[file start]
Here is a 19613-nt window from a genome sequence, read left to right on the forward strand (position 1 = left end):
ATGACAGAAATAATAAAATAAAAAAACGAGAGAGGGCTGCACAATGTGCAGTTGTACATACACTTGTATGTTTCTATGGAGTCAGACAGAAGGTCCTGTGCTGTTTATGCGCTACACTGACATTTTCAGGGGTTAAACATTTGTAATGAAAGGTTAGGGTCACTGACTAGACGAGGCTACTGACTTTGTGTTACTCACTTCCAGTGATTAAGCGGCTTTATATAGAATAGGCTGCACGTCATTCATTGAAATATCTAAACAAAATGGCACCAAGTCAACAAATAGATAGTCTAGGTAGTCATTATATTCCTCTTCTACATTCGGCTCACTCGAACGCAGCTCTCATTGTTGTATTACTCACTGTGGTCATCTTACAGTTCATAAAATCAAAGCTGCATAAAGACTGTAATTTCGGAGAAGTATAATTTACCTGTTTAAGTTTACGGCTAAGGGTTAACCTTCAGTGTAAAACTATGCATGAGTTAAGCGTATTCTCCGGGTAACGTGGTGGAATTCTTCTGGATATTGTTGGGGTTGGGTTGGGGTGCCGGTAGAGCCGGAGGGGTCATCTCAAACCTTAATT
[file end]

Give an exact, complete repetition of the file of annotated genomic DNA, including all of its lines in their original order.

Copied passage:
Here is a 19613-nt window from a genome sequence, read left to right on the forward strand (position 1 = left end):
ATGACAGAAATAATAAAATAAAAAAACGAGAGAGGGCTGCACAATGTGCAGTTGTACATACACTTGTATGTTTCTATGGAGTCAGACAGAAGGTCCTGTGCTGTTTATGCGCTACACTGACATTTTCAGGGGTTAAACATTTGTAATGAAAGGTTAGGGTCACTGACTAGACGAGGCTACTGACTTTGTGTTACTCACTTCCAGTGATTAAGCGGCTTTATATAGAATAGGCTGCACGTCATTCATTGAAATATCTAAACAAAATGGCACCAAGTCAACAAATAGATAGTCTAGGTAGTCATTATATTCCTCTTCTACATTCGGCTCACTCGAACGCAGCTCTCATTGTTGTATTACTCACTGTGGTCATCTTACAGTTCATAAAATCAAAGCTGCATAAAGACTGTAATTTCGGAGAAGTATAATTTACCTGTTTAAGTTTACGGCTAAGGGTTAACCTTCAGTGTAAAACTATGCATGAGTTAAGCGTATTCTCCGGGTAACGTGGTGGAATTCTTCTGGATATTGTTGGGGTTGGGTTGGGGTGCCGGTAGAGCCGGAGGGGTCATCTCAAACCTTAATT